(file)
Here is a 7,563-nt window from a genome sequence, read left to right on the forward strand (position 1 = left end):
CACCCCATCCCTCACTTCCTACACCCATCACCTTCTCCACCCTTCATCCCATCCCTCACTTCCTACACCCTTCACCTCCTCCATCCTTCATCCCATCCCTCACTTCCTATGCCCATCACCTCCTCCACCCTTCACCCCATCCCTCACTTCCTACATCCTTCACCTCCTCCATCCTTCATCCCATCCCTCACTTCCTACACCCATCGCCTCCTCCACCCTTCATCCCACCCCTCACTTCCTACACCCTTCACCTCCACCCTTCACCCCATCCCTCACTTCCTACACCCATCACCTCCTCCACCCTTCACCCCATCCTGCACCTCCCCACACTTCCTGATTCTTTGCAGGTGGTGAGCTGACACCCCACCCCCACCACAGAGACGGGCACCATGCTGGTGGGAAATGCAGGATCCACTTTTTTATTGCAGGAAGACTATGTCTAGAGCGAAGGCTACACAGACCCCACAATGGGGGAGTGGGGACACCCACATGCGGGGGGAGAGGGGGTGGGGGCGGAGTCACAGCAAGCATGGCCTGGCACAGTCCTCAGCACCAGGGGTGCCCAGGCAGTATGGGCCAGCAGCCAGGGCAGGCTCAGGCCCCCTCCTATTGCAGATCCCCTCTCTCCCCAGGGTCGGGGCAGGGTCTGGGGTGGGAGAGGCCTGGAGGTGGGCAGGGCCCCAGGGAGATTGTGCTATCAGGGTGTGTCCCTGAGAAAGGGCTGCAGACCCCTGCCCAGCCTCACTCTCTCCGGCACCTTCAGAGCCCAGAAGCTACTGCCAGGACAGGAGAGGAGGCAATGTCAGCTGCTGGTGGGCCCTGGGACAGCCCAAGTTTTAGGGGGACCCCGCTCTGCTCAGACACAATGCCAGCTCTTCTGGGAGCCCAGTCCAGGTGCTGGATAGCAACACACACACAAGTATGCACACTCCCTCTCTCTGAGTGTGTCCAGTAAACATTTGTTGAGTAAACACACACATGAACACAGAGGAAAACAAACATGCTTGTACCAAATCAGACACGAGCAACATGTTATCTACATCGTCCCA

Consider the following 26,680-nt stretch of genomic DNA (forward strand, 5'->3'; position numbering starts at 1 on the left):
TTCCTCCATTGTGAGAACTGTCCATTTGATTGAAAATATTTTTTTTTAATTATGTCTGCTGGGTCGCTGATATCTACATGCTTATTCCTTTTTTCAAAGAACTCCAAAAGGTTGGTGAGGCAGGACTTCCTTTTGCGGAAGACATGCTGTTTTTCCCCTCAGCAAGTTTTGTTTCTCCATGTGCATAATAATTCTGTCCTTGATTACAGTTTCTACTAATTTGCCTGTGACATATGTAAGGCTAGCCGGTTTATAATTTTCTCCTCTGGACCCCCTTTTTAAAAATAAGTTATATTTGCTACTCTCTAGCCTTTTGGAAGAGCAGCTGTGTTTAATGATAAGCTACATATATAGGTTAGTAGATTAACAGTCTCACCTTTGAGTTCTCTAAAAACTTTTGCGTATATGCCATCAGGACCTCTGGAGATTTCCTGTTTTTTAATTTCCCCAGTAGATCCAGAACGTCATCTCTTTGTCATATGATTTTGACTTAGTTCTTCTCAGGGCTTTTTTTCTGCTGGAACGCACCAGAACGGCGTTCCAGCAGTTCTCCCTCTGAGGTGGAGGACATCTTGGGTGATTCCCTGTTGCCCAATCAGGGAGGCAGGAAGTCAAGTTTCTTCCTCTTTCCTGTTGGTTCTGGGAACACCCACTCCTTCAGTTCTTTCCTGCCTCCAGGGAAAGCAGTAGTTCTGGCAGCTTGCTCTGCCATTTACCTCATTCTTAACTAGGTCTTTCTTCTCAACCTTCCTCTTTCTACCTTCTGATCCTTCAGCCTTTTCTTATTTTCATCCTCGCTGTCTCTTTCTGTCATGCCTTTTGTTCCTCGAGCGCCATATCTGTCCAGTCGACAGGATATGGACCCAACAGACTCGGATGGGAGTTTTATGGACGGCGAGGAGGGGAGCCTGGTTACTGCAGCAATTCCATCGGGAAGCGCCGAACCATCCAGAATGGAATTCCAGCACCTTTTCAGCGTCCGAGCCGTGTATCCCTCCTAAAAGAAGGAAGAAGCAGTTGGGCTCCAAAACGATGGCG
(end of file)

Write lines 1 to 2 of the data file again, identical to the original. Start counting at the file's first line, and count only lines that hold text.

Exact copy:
Here is a 7,563-nt window from a genome sequence, read left to right on the forward strand (position 1 = left end):
CACCCCATCCCTCACTTCCTACACCCATCACCTTCTCCACCCTTCATCCCATCCCTCACTTCCTACACCCTTCACCTCCTCCATCCTTCATCCCATCCCTCACTTCCTATGCCCATCACCTCCTCCACCCTTCACCCCATCCCTCACTTCCTACATCCTTCACCTCCTCCATCCTTCATCCCATCCCTCACTTCCTACACCCATCGCCTCCTCCACCCTTCATCCCACCCCTCACTTCCTACACCCTTCACCTCCACCCTTCACCCCATCCCTCACTTCCTACACCCATCACCTCCTCCACCCTTCACCCCATCCTGCACCTCCCCACACTTCCTGATTCTTTGCAGGTGGTGAGCTGACACCCCACCCCCACCACAGAGACGGGCACCATGCTGGTGGGAAATGCAGGATCCACTTTTTTATTGCAGGAAGACTATGTCTAGAGCGAAGGCTACACAGACCCCACAATGGGGGAGTGGGGACACCCACATGCGGGGGGAGAGGGGGTGGGGGCGGAGTCACAGCAAGCATGGCCTGGCACAGTCCTCAGCACCAGGGGTGCCCAGGCAGTATGGGCCAGCAGCCAGGGCAGGCTCAGGCCCCCTCCTATTGCAGATCCCCTCTCTCCCCAGGGTCGGGGCAGGGTCTGGGGTGGGAGAGGCCTGGAGGTGGGCAGGGCCCCAGGGAGATTGTGCTATCAGGGTGTGTCCCTGAGAAAGGGCTGCAGACCCCTGCCCAGCCTCACTCTCTCCGGCACCTTCAGAGCCCAGAAGCTACTGCCAGGACAGGAGAGGAGGCAATGTCAGCTGCTGGTGGGCCCTGGGACAGCCCAAGTTTTAGGGGGACCCCGCTCTGCTCAGACACAATGCCAGCTCTTCTGGGAGCCCAGTCCAGGTGCTGGATAGCAACACACACACAAGTATGCACACTCCCTCTCTCTGAGTGTGTCCAGTAAACATTTGTTGAGTAAACACACACATGAACACAGAGGAAAACAAACATGCTTGTACCAAATCAGACACGAGCAACATGTTATCTACATCGTCCCA